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Tips For Making Business Cards

Tips For Making Business Cards

Even in the Internet age with smart phones and tablet computers, business cards are still important when interacting with potential customers and other businesses. You might be surprised how many individuals still reference business cards when making decisions about who to hire for a job or calling around for price quotes. Given the limited space available on a 2" x 3.5" piece of paper, a clean design with concise information is incredibly important to be both descriptive and memorable. The following are some tips to keep in mind for making business cards which stand out from the crowd.

A Clean Design

Business cards by their very nature have a limited amount of space to convey a lot of information. Keeping the font simple and the layout consistent with industry design standards is crucial when trying to make a good impression. It's best to avoid garish colors or other tacky flourishes such as oddly shaped cards which have protrusions out the side or are three-dimensional. If it can't fit inside a wallet or billfold then it shouldn't be selected as a design option.

Most business cards have the option of either gloss or matte ink being used and in reality either one is appropriate. If you have a corporate logo it's important to include this in the design to increase brand awareness and memorability for future reference. If you're in a sales type business such as a realtor, lawyer or broker it can be beneficial to include your picture next to your contact information to create a personal connection after-the-fact. Try to avoid putting too much information in a small space like using bullet point lists or anything over a single sentence of descriptive text.

Your Information

Information is broken down into two main categories which are personal and business. Personal information consists of name, title and direct contact information like a phone number, fax number and e-mail address. Business information is related to a corporate address, primary office number and a corporate e-mail address for general inquiries. Most business cards have both types of information as it provides more opportunities to contact you especially if your personal information may have changed due to promotion or relocation within the organization.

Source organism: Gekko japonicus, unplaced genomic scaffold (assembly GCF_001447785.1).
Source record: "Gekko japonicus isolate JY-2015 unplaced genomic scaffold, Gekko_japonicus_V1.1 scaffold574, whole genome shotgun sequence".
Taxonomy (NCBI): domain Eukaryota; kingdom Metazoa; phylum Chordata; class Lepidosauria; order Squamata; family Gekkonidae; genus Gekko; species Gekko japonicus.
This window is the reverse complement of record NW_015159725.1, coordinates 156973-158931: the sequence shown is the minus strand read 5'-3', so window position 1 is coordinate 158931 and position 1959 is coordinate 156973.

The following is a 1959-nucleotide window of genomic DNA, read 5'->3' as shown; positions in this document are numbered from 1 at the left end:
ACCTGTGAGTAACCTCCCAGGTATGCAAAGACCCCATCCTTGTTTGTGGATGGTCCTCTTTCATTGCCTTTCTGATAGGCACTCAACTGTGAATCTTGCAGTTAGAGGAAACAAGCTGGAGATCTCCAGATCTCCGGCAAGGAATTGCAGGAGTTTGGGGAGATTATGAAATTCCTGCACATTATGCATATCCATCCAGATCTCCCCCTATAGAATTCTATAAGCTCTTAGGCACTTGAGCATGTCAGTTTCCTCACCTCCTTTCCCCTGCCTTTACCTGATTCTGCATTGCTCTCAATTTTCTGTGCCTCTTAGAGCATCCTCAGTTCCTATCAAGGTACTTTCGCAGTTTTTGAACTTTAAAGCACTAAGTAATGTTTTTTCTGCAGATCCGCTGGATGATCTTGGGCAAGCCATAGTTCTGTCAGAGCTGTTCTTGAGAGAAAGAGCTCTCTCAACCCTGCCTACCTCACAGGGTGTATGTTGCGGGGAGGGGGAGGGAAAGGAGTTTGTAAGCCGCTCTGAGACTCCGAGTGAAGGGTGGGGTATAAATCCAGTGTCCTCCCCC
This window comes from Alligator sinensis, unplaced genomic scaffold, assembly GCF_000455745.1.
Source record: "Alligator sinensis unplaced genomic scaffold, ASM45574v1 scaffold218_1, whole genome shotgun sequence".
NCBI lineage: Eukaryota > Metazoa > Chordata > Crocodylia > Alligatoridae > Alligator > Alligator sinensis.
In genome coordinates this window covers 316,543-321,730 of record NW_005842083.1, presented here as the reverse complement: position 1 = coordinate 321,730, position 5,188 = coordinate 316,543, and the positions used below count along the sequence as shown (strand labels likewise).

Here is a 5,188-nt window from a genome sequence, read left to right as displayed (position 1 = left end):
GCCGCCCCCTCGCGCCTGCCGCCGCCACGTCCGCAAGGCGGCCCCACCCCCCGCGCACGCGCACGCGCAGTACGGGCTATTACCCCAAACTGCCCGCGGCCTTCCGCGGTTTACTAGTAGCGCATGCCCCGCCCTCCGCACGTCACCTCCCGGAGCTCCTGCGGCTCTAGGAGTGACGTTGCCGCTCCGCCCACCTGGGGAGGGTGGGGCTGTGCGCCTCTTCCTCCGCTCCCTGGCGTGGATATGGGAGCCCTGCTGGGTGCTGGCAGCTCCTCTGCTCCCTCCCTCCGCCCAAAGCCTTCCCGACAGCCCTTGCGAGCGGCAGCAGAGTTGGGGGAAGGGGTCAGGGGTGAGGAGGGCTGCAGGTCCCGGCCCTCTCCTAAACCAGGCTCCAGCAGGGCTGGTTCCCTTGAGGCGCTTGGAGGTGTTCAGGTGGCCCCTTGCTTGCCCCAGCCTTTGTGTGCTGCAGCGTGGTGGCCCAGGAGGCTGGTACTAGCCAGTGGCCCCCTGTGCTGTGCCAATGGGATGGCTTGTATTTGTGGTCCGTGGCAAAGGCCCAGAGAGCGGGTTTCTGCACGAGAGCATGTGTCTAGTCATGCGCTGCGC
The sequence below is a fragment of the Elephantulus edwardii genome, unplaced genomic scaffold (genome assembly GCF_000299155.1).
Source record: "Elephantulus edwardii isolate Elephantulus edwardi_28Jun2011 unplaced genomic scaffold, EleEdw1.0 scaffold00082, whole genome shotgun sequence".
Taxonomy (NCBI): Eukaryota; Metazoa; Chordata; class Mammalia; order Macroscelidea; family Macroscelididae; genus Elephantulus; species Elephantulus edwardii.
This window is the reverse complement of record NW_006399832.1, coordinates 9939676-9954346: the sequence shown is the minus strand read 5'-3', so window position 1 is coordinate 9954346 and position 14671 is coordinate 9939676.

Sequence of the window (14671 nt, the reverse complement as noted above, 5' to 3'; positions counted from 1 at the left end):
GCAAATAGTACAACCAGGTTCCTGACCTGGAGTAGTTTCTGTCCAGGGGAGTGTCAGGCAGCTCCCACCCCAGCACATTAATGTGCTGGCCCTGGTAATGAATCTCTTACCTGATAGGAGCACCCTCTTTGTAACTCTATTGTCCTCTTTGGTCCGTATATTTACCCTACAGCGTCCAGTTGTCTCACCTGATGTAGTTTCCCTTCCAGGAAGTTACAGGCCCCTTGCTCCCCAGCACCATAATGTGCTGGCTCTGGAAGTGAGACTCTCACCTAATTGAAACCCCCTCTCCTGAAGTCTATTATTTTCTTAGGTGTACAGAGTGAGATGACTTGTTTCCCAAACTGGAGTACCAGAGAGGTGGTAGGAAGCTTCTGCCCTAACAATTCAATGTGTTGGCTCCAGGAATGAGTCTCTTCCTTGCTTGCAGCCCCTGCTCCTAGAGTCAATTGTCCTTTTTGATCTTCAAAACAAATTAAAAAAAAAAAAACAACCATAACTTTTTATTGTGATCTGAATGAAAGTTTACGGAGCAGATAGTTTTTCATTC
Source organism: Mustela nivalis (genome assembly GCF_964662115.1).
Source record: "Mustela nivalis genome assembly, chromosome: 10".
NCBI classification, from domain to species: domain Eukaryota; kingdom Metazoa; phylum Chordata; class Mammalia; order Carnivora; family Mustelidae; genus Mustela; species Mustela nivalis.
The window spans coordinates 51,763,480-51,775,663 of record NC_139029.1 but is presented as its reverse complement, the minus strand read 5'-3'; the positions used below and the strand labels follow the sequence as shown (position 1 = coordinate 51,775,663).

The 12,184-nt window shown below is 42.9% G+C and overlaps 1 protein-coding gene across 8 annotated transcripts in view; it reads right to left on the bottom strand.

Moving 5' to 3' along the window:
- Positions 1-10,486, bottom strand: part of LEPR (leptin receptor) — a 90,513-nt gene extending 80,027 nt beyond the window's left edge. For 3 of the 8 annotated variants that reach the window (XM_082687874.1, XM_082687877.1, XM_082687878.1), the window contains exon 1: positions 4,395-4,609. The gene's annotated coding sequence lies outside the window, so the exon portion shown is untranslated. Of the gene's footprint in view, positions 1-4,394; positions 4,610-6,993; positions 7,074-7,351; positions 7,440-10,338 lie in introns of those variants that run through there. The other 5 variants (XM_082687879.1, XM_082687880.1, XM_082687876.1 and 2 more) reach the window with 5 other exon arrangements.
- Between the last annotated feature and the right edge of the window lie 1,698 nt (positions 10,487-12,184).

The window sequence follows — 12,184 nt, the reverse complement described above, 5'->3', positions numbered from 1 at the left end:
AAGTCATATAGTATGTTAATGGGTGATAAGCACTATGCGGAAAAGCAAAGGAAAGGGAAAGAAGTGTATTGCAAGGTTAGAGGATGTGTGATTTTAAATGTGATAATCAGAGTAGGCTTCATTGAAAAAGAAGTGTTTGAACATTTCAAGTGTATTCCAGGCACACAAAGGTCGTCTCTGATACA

If it is a small business of which you are the sole proprietor or a partner, you might want to include the company slogan and a single sentence describing the organization or your role there within. Larger organizations tend to have layers upon layers of bureaucracy and ever inflated titles which makes them less relevant to anyone other than a corporate equal. Small businesses benefit greatly from a catchy slogan, especially ones which describe what the business does, and a relevant title for individual.


A business card is an important tool which not only establishes a personal connection with the individual receiving your offering but also provides information after the fact. Even when the information is entered into a smartphone or computer contact list, a business card will refresh a potential clients or business partners memory putting name to face. As such, think about the types of business cards you've received over the years and what did and did not impress you about their design and information. Try tailoring your business card to be representative of you as a person and a worker in the bigger picture of the corporate world.

Image by: Aurimas